The cross-chaining will be extreme and the gear ratio can be obtained by using the middle chainring in conjunction with a cog close to the middle of the cassette.

2×11 greatly reduces the redundant gears and makes up for a neat and yet very usable drivetrain.

**Low Quality**

3x drivetrains are mass-produced and built for entry-level bikes. For that reason, companies have a low incentive to implement the latest technologies.

**Extra Weight**

When all parameters are equal (material, quality…etc.), 3x is ever so slightly heavier than 2x. However, the discrepancy is very small and the extra weight is in the middle of the bike where it has the smallest impact on performance.

**The Advantages of 2×11**

**Wide Range Without Redundancy**

The main incentive to go for 2×11 is the reduced number of redundant gears.

The table below contains the gear ratios of a 2×11 drivetrain consisting of 26/36 chainrings and an 11-42 cassette with an **11-13-15-17-19-21-24-28-32-37-42** gradation.

Chainring | 26 | 36 | |

Cog | |||

11 | 2.36 | 3.27 | |

13 | 2.00 | 2.77 | |

15 | 1.73 | 2.4 | |

17 | 1.53 | 2.12 | |

19 | 1.37 | 1.89 | |

21 | 1.24 | 1.71 | |

24 | 1.08 | 1.50 | |

28 | 0.93 | 1.29 | |

32 | 0.81 | 1.13 | |

37 | 0.70 | 0.97 | |

42 | 0.62 | 0.86 |

The bolded gear ratios indicate gears that are close to each other and thus somewhat redundant.

The next table shows the gear ratios of a 3×9 drivetrain equipped with 42/34/22 chainrings and an 11-36 cassette with an **11-13-15-18-21-24-28-32-36** gradation.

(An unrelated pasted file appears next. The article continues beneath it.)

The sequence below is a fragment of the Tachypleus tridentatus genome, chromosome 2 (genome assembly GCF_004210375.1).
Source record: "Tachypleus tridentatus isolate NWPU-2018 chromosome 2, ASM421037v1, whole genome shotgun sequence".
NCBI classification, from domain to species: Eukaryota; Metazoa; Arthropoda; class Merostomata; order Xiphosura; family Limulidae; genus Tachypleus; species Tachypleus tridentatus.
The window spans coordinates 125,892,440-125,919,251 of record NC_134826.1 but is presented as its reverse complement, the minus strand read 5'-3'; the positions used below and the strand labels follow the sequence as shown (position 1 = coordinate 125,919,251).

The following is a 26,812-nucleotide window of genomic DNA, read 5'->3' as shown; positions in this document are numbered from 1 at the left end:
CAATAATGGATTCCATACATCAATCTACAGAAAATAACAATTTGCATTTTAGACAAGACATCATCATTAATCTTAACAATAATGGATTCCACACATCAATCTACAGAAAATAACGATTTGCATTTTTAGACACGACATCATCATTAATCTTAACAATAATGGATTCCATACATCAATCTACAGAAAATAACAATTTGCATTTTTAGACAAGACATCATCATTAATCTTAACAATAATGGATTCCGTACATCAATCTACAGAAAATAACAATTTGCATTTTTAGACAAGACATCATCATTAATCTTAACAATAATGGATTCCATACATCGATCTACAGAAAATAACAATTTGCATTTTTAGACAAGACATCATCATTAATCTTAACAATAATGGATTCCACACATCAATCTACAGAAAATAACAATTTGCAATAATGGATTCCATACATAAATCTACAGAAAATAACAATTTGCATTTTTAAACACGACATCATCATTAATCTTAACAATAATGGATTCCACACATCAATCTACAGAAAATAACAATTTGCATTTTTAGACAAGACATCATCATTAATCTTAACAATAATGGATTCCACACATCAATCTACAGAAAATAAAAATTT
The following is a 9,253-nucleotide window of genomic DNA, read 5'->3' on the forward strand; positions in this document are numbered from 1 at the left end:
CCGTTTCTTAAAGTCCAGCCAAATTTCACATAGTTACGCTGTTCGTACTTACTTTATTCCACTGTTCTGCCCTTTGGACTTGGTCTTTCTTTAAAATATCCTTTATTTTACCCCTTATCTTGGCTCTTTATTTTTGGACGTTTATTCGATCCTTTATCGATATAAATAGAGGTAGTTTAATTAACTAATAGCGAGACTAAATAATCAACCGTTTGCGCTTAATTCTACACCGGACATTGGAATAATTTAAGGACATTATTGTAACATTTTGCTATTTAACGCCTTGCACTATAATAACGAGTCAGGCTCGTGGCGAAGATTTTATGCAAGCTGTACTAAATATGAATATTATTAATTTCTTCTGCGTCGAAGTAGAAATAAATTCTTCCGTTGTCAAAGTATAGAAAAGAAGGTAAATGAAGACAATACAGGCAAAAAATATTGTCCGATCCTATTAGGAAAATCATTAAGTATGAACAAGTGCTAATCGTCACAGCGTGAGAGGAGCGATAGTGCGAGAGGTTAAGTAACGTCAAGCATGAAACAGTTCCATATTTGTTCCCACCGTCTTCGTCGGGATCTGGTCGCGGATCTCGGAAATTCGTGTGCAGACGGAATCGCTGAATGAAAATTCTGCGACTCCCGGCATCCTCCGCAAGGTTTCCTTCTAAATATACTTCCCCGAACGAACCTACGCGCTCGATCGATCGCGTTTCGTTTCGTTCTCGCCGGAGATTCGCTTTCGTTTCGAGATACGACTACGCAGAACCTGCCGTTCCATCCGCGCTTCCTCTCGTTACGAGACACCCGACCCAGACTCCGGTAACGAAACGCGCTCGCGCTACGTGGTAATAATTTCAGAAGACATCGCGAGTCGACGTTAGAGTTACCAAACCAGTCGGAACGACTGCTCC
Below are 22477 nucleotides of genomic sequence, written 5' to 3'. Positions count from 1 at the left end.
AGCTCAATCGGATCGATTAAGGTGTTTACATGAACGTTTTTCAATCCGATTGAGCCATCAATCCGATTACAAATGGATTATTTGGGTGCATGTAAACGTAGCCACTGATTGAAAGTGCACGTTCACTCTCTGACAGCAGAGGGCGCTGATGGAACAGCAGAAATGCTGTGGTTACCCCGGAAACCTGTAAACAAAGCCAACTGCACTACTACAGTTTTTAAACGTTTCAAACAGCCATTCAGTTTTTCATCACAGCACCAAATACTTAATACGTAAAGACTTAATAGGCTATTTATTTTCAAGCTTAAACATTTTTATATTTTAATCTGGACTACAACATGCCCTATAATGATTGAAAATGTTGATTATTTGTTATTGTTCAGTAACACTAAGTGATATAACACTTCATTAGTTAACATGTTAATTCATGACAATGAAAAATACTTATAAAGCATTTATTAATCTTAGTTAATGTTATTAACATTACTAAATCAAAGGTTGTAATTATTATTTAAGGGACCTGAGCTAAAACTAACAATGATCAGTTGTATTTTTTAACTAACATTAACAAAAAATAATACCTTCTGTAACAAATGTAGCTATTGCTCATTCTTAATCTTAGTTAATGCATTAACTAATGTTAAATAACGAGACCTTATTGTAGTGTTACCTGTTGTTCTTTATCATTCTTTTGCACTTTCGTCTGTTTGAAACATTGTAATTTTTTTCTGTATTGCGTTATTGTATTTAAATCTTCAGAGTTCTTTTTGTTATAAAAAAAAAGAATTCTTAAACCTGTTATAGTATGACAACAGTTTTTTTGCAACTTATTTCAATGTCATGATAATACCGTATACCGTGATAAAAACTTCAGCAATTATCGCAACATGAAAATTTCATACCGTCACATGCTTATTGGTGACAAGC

Chainrings | 42 | 34 | 22 |

Cogs | |||

11 | 3.82 | 3.09 | 2.00 |

13 | 3.23 | 2.62 | 1.69 |

15 | 2.80 | 2.27 | 1.47 |

18 | 2.33 | 1.89 | 1.22 |

21 | 2.00 | 1.62 | 1.05 |

24 | 1.75 | 1.42 | 0.92 |

28 | 1.50 | 1.21 | 0.79 |

32 | 1.31 | 1.06 | 0.69 |

36 | 1.17 | 0.94 | 0.61 |

As shown above, 3×9 comes with many more redundant gears.

**Simpler**

2×11 is a simpler setup. The rider has to choose only between two chainrings. It is also more aesthetically pleasing according to some.

**Lighter**

As already mentioned, 2×11 has the potential to be ever so slightly lighter.

**Higher End Components**

2x drivetrains are considered mid-range. Thus, the user can find components of better quality.

**The Downsides of 2×11**

**Pricier**

2×11 cannot beat the affordability of 3×9. Every part of the 2×11 drivetrain tends to cost more – from cassettes to shifters.

**Lower Top Speed**

Unless you have a road bike, 2×11 setups are rarely equipped with chainrings that have over 40T. The goal is to keep the gearing balanced. As a result, the top speed of the bicycle suffers.

**Summary: What You Need To Know**

**The pros of 3×9:**

- Wider range
- Cheaper
- Reliable

**The cons of 3×9:**

- Lower end parts
- Redundant Gears
- Slightly Heavier

**The pros of 2×11**:

- Wide gear range
- Fewer redundant gears
- Simpler to use
- Lighter
- High-end components

**The cons of 2×11:**

- Smaller gear range
- More expensive